Many longtime and newer Bay View residents have likely enjoyed a pizza at Dom & Phil DeMarinis Original Recipes, 1211 E. Conway St. DeMarinis dates back to the early 1950s, when Phil DeMarinis’ parents, Lucille and Vincenzo “Jimmy” DeMarinis opened their pizzeria on the corner of Wentworth and Potter avenues. The family also operated a supper club-style restaurant on Kinnickinnic Avenue (now Lee’s Luxury Lounge). Dom & Phil DeMarinis’ Original Recipes is a casual, family-friendly restaurant serving pizza, pasta dishes, and sandwiches. Fridays feature a fish fry and live music.

Today, Philip DeMarinis owns his restaurant with his daughters, Lucia DeMarinis and Anna-Maria DeMarinis. He and his brother, the late Dominic DeMarinis, established their restaurant in 1995. “Back then, there were few restaurants,” Phil said. “Businesses were more family owned and operated. Now they are group collaborations, from my knowledge. But our product has never changed, nor will it.” One change they have made in recent years, however, is the delivery service Postmates in order to keep up with the high demand.

Phil praised his dedicated employees such as Allan Posselt, who has worked for the family for 53 years, as well as a consistent product and a dedicated customer base for DeMarinis’ longevity. The addition of live music, an outdoor patio, a website, a Facebook page, and specials during the week were other changes they made to appeal to today’s Bay View demographic.

Changes to Bay View have brought more businesses, and with that less parking and more crime on KK, Phil noted.

“We were targeted businesses for the area from the early 1950s to the present time,” Phil said. “At times, we feel that our corner has been forgotten, but then our loyal customers remind us we are appreciated. Thank you to all of them.”

Branko Radicevic, Jr. —Photo Jennifer Kresse

Three Brothers Restaurant, 2414 S. St. Clair St., has a reputation in Bay View and throughout Milwaukee as a go-to establishment for the enjoyment of Serbian food. The Radicevic family has operated the restaurant since 1953 when it was opened by Milun Radicevic. Later his son, Branko Radicevic, Sr. and his wife Patricia took over the business. Since her husband’s death, Patricia and her children Milunka Radicevic and Branko Radicevic, Jr. run the business.

Milunka said the taxes have gone up over the years on their historic building with its ornate Schlitz globe, but it has not been drastic. She grew up in Bay View. “Bay View has always been a community that has brought families here,” she said. “With the new families and popularity and interest in Bay View, we have welcomed this addition.”

She said that not only Bay View, but also Milwaukee and Wisconsin have always honored tradition, community, and family. The Radicevics are grateful for the support and encouragement they have received by those who appreciate their restaurant for those reasons.

“Bay View’s demographic has always been about family, and I don’t think that has changed,” Milunka said. “The familiarity and essence is still alive. As families grow and move on, new families move in. The dynamics are still the same.”

Three Brothers’ food and hospitality hasn’t changed during its 63 years, Milunka expressed. She loves the beautiful architecture of the city and hopes the older buildings survive and thrive. “But in life, things evolve, so I expect there will be changes,” she said.

The family is grateful to be part of a community that values family, traditions, and that extends itself to everyone. “Bay View is a jewel. I’m thrilled to be part of it,” she said.

Mark Nelson —Photo Jennifer Kresse

Nelson Tax Accounting, 2581 S. Kinnickinnic Ave., has been providing tax preparation, accounting, and payroll services since 1980. The business is owned and operated by Mark Nelson, Sr. and his wife Cathy Nelson. Mark Nelson, Jr. also works for the family business.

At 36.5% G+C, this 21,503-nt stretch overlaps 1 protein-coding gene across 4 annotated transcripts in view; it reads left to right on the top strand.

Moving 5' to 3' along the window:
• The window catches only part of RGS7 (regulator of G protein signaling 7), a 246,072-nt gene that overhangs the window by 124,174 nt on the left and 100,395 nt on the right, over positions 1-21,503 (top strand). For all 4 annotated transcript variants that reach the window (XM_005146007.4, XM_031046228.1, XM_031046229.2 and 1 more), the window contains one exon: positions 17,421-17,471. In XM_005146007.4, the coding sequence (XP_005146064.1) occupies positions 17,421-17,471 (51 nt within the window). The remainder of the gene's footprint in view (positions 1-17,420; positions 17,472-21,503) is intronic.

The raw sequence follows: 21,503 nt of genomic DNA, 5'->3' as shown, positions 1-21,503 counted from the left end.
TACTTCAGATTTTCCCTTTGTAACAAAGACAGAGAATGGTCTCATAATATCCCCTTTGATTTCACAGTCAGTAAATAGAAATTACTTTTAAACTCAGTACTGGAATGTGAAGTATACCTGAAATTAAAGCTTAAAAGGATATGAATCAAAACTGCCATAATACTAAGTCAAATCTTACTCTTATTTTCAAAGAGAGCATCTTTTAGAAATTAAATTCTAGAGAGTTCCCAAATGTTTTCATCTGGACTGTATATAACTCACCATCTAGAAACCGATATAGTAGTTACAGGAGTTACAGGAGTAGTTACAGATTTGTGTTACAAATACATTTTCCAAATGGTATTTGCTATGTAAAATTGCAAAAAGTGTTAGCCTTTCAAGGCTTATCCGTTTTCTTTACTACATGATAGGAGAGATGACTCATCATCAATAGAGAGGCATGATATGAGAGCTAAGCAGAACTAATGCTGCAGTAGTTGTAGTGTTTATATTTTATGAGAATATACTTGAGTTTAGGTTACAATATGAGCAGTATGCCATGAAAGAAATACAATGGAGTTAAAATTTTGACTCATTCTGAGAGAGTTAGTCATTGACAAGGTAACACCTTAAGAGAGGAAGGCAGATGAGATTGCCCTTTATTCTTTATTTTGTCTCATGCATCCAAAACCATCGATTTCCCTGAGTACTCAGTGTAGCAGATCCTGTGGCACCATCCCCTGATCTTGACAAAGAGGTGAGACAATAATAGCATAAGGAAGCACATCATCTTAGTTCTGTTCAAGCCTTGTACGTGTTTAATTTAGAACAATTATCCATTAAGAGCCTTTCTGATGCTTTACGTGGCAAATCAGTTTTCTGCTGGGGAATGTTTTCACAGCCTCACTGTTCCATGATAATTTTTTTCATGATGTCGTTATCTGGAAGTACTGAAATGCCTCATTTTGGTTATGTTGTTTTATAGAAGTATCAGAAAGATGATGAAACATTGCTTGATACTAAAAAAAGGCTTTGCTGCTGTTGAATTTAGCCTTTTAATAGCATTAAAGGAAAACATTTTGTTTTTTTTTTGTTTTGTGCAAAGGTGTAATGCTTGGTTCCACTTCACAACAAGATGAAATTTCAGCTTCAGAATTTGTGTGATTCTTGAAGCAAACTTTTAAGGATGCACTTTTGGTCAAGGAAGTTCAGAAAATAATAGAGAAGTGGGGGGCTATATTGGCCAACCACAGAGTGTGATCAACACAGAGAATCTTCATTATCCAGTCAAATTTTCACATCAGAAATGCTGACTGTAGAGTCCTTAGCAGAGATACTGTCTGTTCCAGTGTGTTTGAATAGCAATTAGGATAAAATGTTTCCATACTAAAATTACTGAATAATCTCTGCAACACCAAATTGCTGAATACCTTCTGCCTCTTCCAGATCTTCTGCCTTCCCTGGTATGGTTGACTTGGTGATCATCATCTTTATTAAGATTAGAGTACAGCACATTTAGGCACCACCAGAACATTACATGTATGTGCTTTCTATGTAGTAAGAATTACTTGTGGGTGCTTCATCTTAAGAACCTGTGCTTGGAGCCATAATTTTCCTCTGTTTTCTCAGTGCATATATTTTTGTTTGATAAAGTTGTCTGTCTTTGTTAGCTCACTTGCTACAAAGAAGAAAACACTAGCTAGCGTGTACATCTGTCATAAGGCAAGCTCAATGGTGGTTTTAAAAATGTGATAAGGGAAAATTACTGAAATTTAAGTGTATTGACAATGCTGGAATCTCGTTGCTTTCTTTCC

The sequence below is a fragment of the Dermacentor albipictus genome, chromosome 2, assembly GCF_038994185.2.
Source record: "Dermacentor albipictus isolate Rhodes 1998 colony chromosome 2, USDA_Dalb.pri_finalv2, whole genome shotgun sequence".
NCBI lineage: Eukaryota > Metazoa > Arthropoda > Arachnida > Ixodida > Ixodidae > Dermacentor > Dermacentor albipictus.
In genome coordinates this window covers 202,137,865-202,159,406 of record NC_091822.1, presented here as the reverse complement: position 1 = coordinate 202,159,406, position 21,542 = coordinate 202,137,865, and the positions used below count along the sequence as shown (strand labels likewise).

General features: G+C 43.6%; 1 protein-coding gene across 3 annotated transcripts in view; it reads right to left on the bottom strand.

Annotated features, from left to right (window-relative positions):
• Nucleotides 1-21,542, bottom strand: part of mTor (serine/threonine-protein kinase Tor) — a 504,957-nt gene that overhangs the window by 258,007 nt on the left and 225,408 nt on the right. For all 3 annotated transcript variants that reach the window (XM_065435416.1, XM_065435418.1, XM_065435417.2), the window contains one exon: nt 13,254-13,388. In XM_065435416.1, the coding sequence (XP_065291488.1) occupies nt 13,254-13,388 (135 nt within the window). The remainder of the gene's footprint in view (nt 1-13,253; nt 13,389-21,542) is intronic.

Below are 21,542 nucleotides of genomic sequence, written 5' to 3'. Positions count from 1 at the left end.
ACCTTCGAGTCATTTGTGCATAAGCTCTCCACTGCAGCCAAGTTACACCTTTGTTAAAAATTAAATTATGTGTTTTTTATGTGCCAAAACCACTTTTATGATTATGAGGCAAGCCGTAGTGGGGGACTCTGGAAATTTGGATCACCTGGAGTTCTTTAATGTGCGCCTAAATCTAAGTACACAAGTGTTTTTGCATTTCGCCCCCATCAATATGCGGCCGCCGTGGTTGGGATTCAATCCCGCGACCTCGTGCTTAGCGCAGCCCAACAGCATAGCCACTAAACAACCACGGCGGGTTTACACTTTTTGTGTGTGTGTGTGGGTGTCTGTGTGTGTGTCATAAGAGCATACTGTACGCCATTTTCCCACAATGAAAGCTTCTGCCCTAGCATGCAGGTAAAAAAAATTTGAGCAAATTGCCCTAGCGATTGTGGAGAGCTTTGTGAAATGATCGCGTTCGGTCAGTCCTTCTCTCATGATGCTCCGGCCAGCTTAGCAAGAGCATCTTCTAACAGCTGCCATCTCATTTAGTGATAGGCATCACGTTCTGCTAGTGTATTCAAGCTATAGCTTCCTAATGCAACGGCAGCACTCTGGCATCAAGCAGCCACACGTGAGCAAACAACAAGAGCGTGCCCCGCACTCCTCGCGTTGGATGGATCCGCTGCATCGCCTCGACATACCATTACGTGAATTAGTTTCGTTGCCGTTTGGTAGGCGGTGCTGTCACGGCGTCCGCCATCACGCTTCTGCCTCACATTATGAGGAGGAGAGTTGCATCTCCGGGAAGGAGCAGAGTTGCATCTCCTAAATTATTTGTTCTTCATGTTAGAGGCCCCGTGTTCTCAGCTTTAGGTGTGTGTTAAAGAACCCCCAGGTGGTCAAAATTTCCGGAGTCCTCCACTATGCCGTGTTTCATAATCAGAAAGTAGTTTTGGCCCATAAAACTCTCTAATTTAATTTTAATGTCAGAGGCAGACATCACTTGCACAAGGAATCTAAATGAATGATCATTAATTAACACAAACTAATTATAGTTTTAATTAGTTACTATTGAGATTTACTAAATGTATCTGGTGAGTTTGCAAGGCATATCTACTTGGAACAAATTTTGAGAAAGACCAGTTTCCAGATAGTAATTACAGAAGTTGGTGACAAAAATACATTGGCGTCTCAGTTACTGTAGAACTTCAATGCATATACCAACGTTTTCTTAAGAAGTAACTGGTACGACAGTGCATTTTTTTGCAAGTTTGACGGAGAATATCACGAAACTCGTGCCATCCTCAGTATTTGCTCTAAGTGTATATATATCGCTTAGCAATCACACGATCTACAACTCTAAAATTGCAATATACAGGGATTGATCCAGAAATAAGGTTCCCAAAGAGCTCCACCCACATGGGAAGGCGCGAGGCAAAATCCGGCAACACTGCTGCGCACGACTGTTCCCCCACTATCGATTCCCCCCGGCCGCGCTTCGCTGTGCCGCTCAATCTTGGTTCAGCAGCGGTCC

The Nelsons own the building, a charming Victorian home on a hill. Nelson, Jr. said that they haven’t really noticed a significant increase in property taxes since the Bay View Renaissance began around 2004. “The area wasn’t nearly as developed (then) as it is now,” he said. “We’ve certainly grown over the years, but the change in demand is probably attributable to the development in the area, as well as changes in the industry.”

Although he observed that Bay View’s demographic is getting younger, the Nelsons haven’t made any significant changes as to how they do business to accommodate a new generation of Bay View residents. Honesty and customer service are still the way to go while operating any local business. “We strive to provide exceptional customer service and provide our clients with service they know they can trust,” he said.

Nelson, Jr. said more apartment complexes will be constructed on Kinnickinnic Avenue over the coming decades, but some of the old mercantile buildings will probably survive.

George Schalk —Photo Jennifer Kresse

According to George Schalk, who has owned Frank’s Modern Barber Shop, 3459 S. Kinnickinnic, since 1971, nothing much has changed on south end of Bay View where he’s located. Nor has much changed with his business, except the taxes. He owns his building, and he remarked that his taxes have gone up considerably since 2004.

The stretch of Kinnickinnic, where Schalk’s barbershop is located, is more residential than the commerce-heavy stretch between Bay Street and Oklahoma Avenue. He said the business climate was good when he first opened, and it’s still good now. He hasn’t noticed much of a change in demand for his services, nor has he changed his business to suit a changing Bay View demographic.

“I like the old look, and my clients do, too,” he said. He attributes good service and the fair treatment of his customers as essential to longevity. “I want my business to stay as it is as long as I’m running it. I don’t want anyone changing the way I do business. It’s worked fine for years.”

Bay View’s demographic and buildings will likely keep changing, Schalk believes, but he will just keep on doing what’s he’s doing, providing barbering services for a dedicated customer base. “Buildings have been updated and people seem to think Bay View is special. It will probably keep changing, and some old buildings will survive,” he said. “I’m not really concerned with what new people do.”

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Comments

One Comment on "Bay View in Transition, Part Two"

  1. Max on Mon, 8th Jan 2018 1:09 am 

    Where is Bell Ambulance? They’ve been in Bayview since the early 80’s and employ a lot of people. I think we often forget about them.